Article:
|Clay faces on receptacles for offerings.|
When Spanish conquistadores arrived in this region in the 1530s they found a complex Muisca culture, who farmed corn, potatoes and coca leaf, mined gold and emeralds and created complex works of art, some of them meant to communicate with their gods.
|Emerald and other offerings.|
Many of the offerings, often made of gold and emeralds, were uncovered by campesino farmers or road building crews. Fortunately, those discoverers were honest. Most likely, some others were not, selling their finds on the black market.
According to the museum, the Muiscas placed more value in the gesture of giving than in the gift itself. And they gave gold to their gods, often made into exquisite artworks. Of course, theirs was a mostly non-capitalist society.
The tradition does also have a grim side - human sacrifice. One of the museum's texts describes how the sacrificial victim's blood was drained into a receptacle to offer to the gods.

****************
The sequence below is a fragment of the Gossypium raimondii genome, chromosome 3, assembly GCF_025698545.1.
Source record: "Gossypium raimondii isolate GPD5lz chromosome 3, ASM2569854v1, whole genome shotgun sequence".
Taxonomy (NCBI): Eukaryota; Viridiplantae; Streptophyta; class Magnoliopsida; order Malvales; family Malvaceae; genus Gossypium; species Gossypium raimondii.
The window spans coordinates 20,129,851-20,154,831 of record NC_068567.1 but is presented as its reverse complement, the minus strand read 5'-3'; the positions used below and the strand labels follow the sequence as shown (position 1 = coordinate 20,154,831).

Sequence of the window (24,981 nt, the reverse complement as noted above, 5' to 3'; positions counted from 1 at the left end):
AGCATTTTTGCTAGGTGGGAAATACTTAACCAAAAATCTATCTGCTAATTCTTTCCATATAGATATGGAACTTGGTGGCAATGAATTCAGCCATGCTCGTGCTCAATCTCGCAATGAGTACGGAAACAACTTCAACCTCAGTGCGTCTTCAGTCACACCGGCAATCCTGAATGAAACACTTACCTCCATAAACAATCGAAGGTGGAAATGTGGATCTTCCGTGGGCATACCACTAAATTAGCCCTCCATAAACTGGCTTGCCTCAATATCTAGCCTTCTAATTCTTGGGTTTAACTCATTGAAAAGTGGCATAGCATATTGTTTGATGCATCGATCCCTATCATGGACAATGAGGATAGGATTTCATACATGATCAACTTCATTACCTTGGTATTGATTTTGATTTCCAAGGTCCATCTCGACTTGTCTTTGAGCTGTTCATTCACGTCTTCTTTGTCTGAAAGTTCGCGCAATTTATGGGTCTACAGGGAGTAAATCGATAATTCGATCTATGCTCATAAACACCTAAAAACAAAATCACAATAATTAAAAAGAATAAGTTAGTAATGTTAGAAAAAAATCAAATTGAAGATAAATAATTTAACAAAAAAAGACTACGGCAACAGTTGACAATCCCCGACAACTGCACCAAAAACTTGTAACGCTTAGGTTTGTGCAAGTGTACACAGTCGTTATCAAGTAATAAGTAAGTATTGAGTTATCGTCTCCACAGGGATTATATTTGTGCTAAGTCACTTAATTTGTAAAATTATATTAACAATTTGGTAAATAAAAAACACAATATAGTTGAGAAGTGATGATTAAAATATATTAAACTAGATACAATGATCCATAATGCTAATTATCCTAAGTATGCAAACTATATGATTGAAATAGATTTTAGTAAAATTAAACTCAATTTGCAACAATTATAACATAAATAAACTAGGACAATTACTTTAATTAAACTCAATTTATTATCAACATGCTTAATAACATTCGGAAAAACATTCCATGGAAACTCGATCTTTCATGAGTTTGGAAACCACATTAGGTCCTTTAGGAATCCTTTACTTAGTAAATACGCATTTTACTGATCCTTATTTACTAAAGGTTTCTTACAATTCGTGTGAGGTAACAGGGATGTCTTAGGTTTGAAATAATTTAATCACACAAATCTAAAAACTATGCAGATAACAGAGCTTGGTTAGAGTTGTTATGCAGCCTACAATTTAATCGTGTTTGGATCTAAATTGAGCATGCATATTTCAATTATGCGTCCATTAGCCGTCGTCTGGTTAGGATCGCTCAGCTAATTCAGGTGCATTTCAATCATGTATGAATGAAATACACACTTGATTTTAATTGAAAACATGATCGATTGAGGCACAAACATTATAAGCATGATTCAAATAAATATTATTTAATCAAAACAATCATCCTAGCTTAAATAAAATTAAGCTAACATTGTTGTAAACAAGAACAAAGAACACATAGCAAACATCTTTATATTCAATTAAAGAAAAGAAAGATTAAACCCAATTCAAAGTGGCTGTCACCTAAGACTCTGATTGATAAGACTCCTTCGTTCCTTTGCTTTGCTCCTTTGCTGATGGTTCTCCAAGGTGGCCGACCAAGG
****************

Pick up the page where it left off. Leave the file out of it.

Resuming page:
|A tiny, beautiful, human form, called a tunjo.|
|An equisite golden raft.|
|The Muiscas' territory.|
|A clay receptacle.|
|'The sacrificial victim was tied to a high post and pierced with arrows until he bled to death. The blood was believed to be sacred.' A Spanish observer's account of a human sacrifice by the Muisca.|
|A receptacle used to capture the blood of sacrificial victims.|
|Terrace patterns in fields once farmed by Muisca people.|
|Gold people making gold offerings.|
By Mike Ceaser, of Bogotá Bike Tours